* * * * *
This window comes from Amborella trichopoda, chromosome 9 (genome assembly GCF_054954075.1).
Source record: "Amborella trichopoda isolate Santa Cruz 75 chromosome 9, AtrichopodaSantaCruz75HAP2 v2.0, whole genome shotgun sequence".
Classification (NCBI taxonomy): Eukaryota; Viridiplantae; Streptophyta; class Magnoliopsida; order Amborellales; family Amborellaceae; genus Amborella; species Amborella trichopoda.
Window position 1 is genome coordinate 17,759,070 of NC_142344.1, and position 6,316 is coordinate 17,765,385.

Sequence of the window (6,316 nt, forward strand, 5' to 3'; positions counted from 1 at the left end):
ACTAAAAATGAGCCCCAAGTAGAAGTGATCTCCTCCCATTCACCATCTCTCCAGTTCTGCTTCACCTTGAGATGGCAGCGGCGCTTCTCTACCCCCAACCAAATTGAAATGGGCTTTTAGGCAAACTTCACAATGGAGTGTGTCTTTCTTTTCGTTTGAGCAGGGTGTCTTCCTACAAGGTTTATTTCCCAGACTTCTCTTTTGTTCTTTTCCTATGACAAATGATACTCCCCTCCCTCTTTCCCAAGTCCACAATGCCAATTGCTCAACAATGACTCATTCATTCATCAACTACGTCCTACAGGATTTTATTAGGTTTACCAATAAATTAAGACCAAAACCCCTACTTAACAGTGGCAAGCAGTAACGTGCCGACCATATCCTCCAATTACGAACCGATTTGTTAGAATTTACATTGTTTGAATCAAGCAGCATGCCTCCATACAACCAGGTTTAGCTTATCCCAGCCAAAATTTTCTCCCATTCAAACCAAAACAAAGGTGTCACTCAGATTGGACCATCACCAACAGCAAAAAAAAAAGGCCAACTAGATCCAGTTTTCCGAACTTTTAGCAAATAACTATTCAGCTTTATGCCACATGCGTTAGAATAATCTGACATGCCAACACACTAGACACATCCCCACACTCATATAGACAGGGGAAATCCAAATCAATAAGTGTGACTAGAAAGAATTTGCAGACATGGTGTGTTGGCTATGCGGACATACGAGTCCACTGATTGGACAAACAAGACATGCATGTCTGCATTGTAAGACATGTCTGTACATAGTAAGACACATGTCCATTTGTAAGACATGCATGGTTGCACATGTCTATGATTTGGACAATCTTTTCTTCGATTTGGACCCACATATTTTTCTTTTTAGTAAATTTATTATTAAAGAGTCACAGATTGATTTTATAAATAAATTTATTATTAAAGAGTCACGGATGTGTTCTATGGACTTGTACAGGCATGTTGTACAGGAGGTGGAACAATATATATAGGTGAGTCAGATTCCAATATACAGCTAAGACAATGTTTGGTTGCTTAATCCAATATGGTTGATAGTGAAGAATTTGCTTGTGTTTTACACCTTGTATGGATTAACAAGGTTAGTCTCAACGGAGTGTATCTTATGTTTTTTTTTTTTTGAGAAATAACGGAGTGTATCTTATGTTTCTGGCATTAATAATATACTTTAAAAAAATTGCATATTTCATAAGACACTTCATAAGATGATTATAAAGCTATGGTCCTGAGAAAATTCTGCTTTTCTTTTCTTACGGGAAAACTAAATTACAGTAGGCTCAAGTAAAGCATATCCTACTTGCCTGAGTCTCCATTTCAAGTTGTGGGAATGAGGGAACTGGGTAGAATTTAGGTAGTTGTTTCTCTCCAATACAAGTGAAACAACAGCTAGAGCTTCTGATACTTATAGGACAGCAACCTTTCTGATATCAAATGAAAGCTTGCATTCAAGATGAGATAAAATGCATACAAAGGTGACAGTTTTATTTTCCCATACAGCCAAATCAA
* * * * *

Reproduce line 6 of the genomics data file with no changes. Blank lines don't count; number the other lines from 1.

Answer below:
ACTAAAAATGAGCCCCAAGTAGAAGTGATCTCCTCCCATTCACCATCTCTCCAGTTCTGCTTCACCTTGAGATGGCAGCGGCGCTTCTCTACCCCCAACCAAATTGAAATGGGCTTTTAGGCAAACTTCACAATGGAGTGTGTCTTTCTTTTCGTTTGAGCAGGGTGTCTTCCTACAAGGTTTATTTCCCAGACTTCTCTTTTGTTCTTTTCCTATGACAAATGATACTCCCCTCCCTCTTTCCCAAGTCCACAATGCCAATTGCTCAACAATGACTCATTCATTCATCAACTACGTCCTACAGGATTTTATTAGGTTTACCAATAAATTAAGACCAAAACCCCTACTTAACAGTGGCAAGCAGTAACGTGCCGACCATATCCTCCAATTACGAACCGATTTGTTAGAATTTACATTGTTTGAATCAAGCAGCATGCCTCCATACAACCAGGTTTAGCTTATCCCAGCCAAAATTTTCTCCCATTCAAACCAAAACAAAGGTGTCACTCAGATTGGACCATCACCAACAGCAAAAAAAAAAGGCCAACTAGATCCAGTTTTCCGAACTTTTAGCAAATAACTATTCAGCTTTATGCCACATGCGTTAGAATAATCTGACATGCCAACACACTAGACACATCCCCACACTCATATAGACAGGGGAAATCCAAATCAATAAGTGTGACTAGAAAGAATTTGCAGACATGGTGTGTTGGCTATGCGGACATACGAGTCCACTGATTGGACAAACAAGACATGCATGTCTGCATTGTAAGACATGTCTGTACATAGTAAGACACATGTCCATTTGTAAGACATGCATGGTTGCACATGTCTATGATTTGGACAATCTTTTCTTCGATTTGGACCCACATATTTTTCTTTTTAGTAAATTTATTATTAAAGAGTCACAGATTGATTTTATAAATAAATTTATTATTAAAGAGTCACGGATGTGTTCTATGGACTTGTACAGGCATGTTGTACAGGAGGTGGAACAATATATATAGGTGAGTCAGATTCCAATATACAGCTAAGACAATGTTTGGTTGCTTAATCCAATATGGTTGATAGTGAAGAATTTGCTTGTGTTTTACACCTTGTATGGATTAACAAGGTTAGTCTCAACGGAGTGTATCTTATGTTTTTTTTTTTTTGAGAAATAACGGAGTGTATCTTATGTTTCTGGCATTAATAATATACTTTAAAAAAATTGCATATTTCATAAGACACTTCATAAGATGATTATAAAGCTATGGTCCTGAGAAAATTCTGCTTTTCTTTTCTTACGGGAAAACTAAATTACAGTAGGCTCAAGTAAAGCATATCCTACTTGCCTGAGTCTCCATTTCAAGTTGTGGGAATGAGGGAACTGGGTAGAATTTAGGTAGTTGTTTCTCTCCAATACAAGTGAAACAACAGCTAGAGCTTCTGATACTTATAGGACAGCAACCTTTCTGATATCAAATGAAAGCTTGCATTCAAGATGAGATAAAATGCATACAAAGGTGACAGTTTTATTTTCCCATACAGCCAAATCAA